Heavy rain drenches parts of US north-east, washing out roads, forcing evacuations and halting some airline travel
Rescue teams raced into Vermont on Monday after heavy rain drenched parts of the US north-east, washing out roads, forcing evacuations and halting some airline travel. One person was killed in New York as she was trying to leave her home.
Mike Cannon of Vermont Urban Search and Rescue said crews from North Carolina, Michigan and Connecticut were among those helping to get to towns that had been unreachable since rain belted the state overnight.
Cannon said the hardest-hit areas were among the Green Mountains, in southern and central counties. The towns of Londonderry and Weston were inaccessible and rescuers were heading there to do welfare checks. A state park in Plymouth was being evacuated. Water levels at several dams were being monitored.
The slow-moving storm hit New York before it reached New England. On Monday, heavy downpours with possible flash flooding were forecast in parts of Connecticut, New York, Massachusetts, New Hampshire, Vermont and Maine.
One of the worst-hit places on Sunday night was the Hudson Valley in New York, where rescuers found the body of a woman in her 30s whose home was surrounded by water. The force of the flash flooding dislodged boulders which rammed the woman’s house and damaged part of its wall, the Orange county executive, Steven Neuhaus, told the Associated Press. Two people escaped.
“There’s a major flash flood. Major washouts were all around where her house is,” Neuhaus said. “So I could definitely see where she was trying to get out to safety, but did not make it, got swept away. Her house was completely surrounded by water. She was trying to get through with her dog and she was overwhelmed by tidal wave-type waves.”
Neuhaus said roads and bridges were washed out. Officials believed everyone was accounted for but were trying to reach people to make sure they were OK. Officials also said the storm, which brought up to 8in of rain, caused tens of millions of dollars in damage.
The governor of New York, Kathy Hochul, told reporters on Monday the storm sent “cars swirling in our streets”.
“Nine inches of rain in this community,” Hochul said during a briefing on a muddy street in Highland Falls, outside the US military academy at West Point. “They’re calling this a ‘1,000-year event’.”
Hochul declared a state of emergency for Orange county, about 60 miles (97km) north of New York City. That included the town of Cornwall near West Point, which itself was severely flooded. Officials worried some historic buildings might have sustained water damage.
Hochul extended the state of emergency to Ontario county in western New York, south-east of Rochester.
“We are in close communication with local officials and state agencies are participating in search and rescue efforts,” Hochul said.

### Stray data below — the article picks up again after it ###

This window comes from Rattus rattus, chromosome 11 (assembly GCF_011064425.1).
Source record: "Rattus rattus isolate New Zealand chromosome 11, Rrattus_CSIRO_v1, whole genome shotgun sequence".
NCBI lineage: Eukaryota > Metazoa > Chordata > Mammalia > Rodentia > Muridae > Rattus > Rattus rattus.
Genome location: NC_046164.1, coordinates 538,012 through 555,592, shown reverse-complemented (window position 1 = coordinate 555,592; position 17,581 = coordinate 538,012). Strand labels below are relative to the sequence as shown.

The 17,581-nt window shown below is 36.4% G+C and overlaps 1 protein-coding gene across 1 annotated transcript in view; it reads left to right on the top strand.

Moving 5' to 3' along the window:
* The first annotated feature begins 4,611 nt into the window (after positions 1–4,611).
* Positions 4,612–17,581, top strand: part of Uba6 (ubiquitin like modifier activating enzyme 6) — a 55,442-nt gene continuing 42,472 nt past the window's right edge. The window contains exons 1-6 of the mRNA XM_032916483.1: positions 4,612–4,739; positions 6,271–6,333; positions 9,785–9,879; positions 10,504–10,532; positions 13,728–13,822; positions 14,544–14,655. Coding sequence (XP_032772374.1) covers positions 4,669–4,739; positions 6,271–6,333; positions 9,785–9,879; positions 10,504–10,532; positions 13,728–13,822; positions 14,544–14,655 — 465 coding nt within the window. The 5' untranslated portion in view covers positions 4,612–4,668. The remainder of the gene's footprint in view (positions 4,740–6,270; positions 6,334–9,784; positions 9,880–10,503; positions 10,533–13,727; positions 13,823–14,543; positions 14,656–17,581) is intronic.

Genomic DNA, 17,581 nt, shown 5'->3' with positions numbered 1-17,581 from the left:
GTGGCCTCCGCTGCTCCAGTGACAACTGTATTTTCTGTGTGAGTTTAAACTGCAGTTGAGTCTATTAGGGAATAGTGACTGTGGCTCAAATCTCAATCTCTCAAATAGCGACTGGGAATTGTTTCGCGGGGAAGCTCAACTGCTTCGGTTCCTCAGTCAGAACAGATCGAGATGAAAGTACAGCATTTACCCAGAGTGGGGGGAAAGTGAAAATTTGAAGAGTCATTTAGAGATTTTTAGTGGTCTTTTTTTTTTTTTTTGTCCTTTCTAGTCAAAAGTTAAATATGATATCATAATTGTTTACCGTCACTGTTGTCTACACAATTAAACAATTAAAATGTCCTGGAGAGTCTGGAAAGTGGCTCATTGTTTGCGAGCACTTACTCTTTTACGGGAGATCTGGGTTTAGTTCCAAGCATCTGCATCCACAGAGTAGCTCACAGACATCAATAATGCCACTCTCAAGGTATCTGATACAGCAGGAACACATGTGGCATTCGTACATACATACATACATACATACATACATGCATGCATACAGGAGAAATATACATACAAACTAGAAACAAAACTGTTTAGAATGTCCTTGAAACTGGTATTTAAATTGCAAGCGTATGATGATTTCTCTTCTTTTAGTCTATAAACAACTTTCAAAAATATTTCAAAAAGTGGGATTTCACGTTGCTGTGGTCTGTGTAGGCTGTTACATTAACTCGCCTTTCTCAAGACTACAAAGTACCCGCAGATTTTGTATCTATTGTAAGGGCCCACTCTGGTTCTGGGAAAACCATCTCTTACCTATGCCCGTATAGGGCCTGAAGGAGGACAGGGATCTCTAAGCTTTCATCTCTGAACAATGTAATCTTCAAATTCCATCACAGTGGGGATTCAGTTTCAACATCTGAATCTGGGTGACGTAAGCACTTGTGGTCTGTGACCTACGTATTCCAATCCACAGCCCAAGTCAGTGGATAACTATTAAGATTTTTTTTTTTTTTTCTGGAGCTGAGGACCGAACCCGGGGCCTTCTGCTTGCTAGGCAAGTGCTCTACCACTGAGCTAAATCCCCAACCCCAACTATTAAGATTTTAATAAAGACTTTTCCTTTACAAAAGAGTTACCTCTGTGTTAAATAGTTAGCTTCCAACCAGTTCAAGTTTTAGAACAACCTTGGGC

The state deployed five swift-water rescue teams and a high-axle vehicle. Video posted on social media showed brown-colored torrents next to homes, and roadways washed away.
The storm also interrupted air and rail travel. There were hundreds of flight cancellations at JFK, LaGuardia and Newark airports and more than 200 at Boston’s Logan international airport, according to the FlightAware website. Amtrak suspended service between Albany and New York.
In Vermont, the governor, Phil Scott, declared a state of emergency.
Vermont had some of its worst weather during Tropical Storm Irene in August 2011, when it received 11in of rain in 24 hours, washing homes off foundations and damaging or destroying more than 200 bridges and 500 miles (800km) of highway.
“This is an all-hands-on-deck response,” Scott said at a Monday press conference. “We have not seen rainfall like this since Irene, and in some places, it will surpass even that.”
Some campers and people caught in their homes were rescued in central and southern Vermont, said Mark Bosma, spokesperson for the state emergency management office.
Some towns reported 2.5-4in of rain since midnight and similar totals were expected during the day, said Robert Haynes, a meteorologist with the NWS in Burlington.
“We still look like we’re on track for that potentially significant, locally catastrophic flooding,” Haynes said.
“This is one of those unique events that we don’t see very often around here,” said Marlon Verasamy, a meteorologist in Burlington, adding that ground was saturated and rivers relatively high from recent rains. Parts of southern Vermont had mudslides and road flooding from a storm on Friday night into Saturday.
“It’s the same area being hit today,” Verasamy said.
Several communities in western Massachusetts reported flooded and washed-out roads, the Massachusetts emergency management agency said.
Fire departments in Adams, North Adams and Clarksburg, close to the New York and Vermont borders, were assisting homeowners with pumping out basements.
Flash flooding and washed-out roads were reported in western Connecticut and along that state’s shoreline. In Norfolk, fire officials said about 50 homes had been cut off by flood waters that destroyed roads.